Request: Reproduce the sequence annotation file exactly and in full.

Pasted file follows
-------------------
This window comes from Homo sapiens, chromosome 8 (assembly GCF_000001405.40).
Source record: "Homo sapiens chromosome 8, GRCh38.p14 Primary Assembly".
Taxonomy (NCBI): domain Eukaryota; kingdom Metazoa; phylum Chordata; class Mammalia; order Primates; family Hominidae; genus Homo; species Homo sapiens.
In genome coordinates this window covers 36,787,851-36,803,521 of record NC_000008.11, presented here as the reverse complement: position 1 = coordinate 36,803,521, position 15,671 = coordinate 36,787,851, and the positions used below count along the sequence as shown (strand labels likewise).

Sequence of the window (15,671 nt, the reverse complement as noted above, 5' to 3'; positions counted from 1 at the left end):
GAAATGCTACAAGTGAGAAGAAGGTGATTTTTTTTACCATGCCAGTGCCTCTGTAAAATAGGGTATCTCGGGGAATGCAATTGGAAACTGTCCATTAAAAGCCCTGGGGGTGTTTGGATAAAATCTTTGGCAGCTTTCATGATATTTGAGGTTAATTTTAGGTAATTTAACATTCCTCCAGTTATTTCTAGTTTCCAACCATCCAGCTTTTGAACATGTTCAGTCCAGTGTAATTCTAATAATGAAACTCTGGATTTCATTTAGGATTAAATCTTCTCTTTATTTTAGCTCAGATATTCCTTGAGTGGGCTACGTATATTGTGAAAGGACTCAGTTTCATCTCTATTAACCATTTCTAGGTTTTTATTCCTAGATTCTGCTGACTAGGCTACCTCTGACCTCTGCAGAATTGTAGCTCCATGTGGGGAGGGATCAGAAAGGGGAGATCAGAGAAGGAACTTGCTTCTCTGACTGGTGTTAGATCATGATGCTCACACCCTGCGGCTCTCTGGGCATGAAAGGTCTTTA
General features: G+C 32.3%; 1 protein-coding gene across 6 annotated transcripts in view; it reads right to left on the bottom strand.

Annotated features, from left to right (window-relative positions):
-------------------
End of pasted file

This window comes from Homo sapiens, chromosome 8 (assembly GCF_000001405.40).
Source record: "Homo sapiens chromosome 8, GRCh38.p14 Primary Assembly".
Taxonomy (NCBI): domain Eukaryota; kingdom Metazoa; phylum Chordata; class Mammalia; order Primates; family Hominidae; genus Homo; species Homo sapiens.
In genome coordinates this window covers 36,787,851-36,803,521 of record NC_000008.11, presented here as the reverse complement: position 1 = coordinate 36,803,521, position 15,671 = coordinate 36,787,851, and the positions used below count along the sequence as shown (strand labels likewise).

Sequence of the window (15,671 nt, the reverse complement as noted above, 5' to 3'; positions counted from 1 at the left end):
GAAATGCTACAAGTGAGAAGAAGGTGATTTTTTTTACCATGCCAGTGCCTCTGTAAAATAGGGTATCTCGGGGAATGCAATTGGAAACTGTCCATTAAAAGCCCTGGGGGTGTTTGGATAAAATCTTTGGCAGCTTTCATGATATTTGAGGTTAATTTTAGGTAATTTAACATTCCTCCAGTTATTTCTAGTTTCCAACCATCCAGCTTTTGAACATGTTCAGTCCAGTGTAATTCTAATAATGAAACTCTGGATTTCATTTAGGATTAAATCTTCTCTTTATTTTAGCTCAGATATTCCTTGAGTGGGCTACGTATATTGTGAAAGGACTCAGTTTCATCTCTATTAACCATTTCTAGGTTTTTATTCCTAGATTCTGCTGACTAGGCTACCTCTGACCTCTGCAGAATTGTAGCTCCATGTGGGGAGGGATCAGAAAGGGGAGATCAGAGAAGGAACTTGCTTCTCTGACTGGTGTTAGATCATGATGCTCACACCCTGCGGCTCTCTGGGCATGAAAGGTCTTTA
General features: G+C 32.3%; 1 protein-coding gene across 6 annotated transcripts in view; it reads right to left on the bottom strand.

Annotated features, from left to right (window-relative positions):